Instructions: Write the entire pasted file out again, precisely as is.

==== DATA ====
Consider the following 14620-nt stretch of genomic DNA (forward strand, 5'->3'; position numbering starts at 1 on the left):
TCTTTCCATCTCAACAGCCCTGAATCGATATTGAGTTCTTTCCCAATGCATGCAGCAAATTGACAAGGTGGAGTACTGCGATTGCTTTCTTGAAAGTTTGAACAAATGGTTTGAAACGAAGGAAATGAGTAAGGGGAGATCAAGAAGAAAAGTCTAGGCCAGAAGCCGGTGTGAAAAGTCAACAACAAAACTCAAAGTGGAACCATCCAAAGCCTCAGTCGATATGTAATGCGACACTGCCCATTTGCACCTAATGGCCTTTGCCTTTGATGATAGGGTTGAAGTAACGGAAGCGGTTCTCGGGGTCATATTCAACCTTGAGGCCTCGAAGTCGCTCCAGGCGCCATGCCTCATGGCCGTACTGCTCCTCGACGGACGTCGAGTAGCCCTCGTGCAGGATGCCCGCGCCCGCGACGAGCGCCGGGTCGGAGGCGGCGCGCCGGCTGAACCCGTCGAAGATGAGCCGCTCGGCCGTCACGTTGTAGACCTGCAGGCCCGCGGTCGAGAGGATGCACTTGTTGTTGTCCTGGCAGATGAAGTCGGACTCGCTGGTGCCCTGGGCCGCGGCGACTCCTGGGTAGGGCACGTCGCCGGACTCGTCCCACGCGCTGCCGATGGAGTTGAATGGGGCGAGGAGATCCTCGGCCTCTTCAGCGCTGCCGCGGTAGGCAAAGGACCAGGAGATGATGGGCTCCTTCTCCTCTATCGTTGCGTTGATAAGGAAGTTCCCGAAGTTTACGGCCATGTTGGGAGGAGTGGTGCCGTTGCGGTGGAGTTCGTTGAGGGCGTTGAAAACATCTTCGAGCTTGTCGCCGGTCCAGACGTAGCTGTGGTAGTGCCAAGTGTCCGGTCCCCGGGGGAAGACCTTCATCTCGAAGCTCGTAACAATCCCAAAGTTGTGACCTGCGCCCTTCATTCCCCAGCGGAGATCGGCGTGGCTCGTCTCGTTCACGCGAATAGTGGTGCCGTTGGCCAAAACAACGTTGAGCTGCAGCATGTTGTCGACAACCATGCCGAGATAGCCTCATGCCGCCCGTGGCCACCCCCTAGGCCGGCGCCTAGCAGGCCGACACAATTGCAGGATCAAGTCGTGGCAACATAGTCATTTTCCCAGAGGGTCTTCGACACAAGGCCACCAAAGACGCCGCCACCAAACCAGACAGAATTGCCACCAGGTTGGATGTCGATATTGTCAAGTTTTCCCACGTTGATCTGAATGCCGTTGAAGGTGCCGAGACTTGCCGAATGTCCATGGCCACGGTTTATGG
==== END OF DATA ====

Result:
Consider the following 14620-nt stretch of genomic DNA (forward strand, 5'->3'; position numbering starts at 1 on the left):
TCTTTCCATCTCAACAGCCCTGAATCGATATTGAGTTCTTTCCCAATGCATGCAGCAAATTGACAAGGTGGAGTACTGCGATTGCTTTCTTGAAAGTTTGAACAAATGGTTTGAAACGAAGGAAATGAGTAAGGGGAGATCAAGAAGAAAAGTCTAGGCCAGAAGCCGGTGTGAAAAGTCAACAACAAAACTCAAAGTGGAACCATCCAAAGCCTCAGTCGATATGTAATGCGACACTGCCCATTTGCACCTAATGGCCTTTGCCTTTGATGATAGGGTTGAAGTAACGGAAGCGGTTCTCGGGGTCATATTCAACCTTGAGGCCTCGAAGTCGCTCCAGGCGCCATGCCTCATGGCCGTACTGCTCCTCGACGGACGTCGAGTAGCCCTCGTGCAGGATGCCCGCGCCCGCGACGAGCGCCGGGTCGGAGGCGGCGCGCCGGCTGAACCCGTCGAAGATGAGCCGCTCGGCCGTCACGTTGTAGACCTGCAGGCCCGCGGTCGAGAGGATGCACTTGTTGTTGTCCTGGCAGATGAAGTCGGACTCGCTGGTGCCCTGGGCCGCGGCGACTCCTGGGTAGGGCACGTCGCCGGACTCGTCCCACGCGCTGCCGATGGAGTTGAATGGGGCGAGGAGATCCTCGGCCTCTTCAGCGCTGCCGCGGTAGGCAAAGGACCAGGAGATGATGGGCTCCTTCTCCTCTATCGTTGCGTTGATAAGGAAGTTCCCGAAGTTTACGGCCATGTTGGGAGGAGTGGTGCCGTTGCGGTGGAGTTCGTTGAGGGCGTTGAAAACATCTTCGAGCTTGTCGCCGGTCCAGACGTAGCTGTGGTAGTGCCAAGTGTCCGGTCCCCGGGGGAAGACCTTCATCTCGAAGCTCGTAACAATCCCAAAGTTGTGACCTGCGCCCTTCATTCCCCAGCGGAGATCGGCGTGGCTCGTCTCGTTCACGCGAATAGTGGTGCCGTTGGCCAAAACAACGTTGAGCTGCAGCATGTTGTCGACAACCATGCCGAGATAGCCTCATGCCGCCCGTGGCCACCCCCTAGGCCGGCGCCTAGCAGGCCGACACAATTGCAGGATCAAGTCGTGGCAACATAGTCATTTTCCCAGAGGGTCTTCGACACAAGGCCACCAAAGACGCCGCCACCAAACCAGACAGAATTGCCACCAGGTTGGATGTCGATATTGTCAAGTTTTCCCACGTTGATCTGAATGCCGTTGAAGGTGCCGAGACTTGCCGAATGTCCATGGCCACGGTTTATGG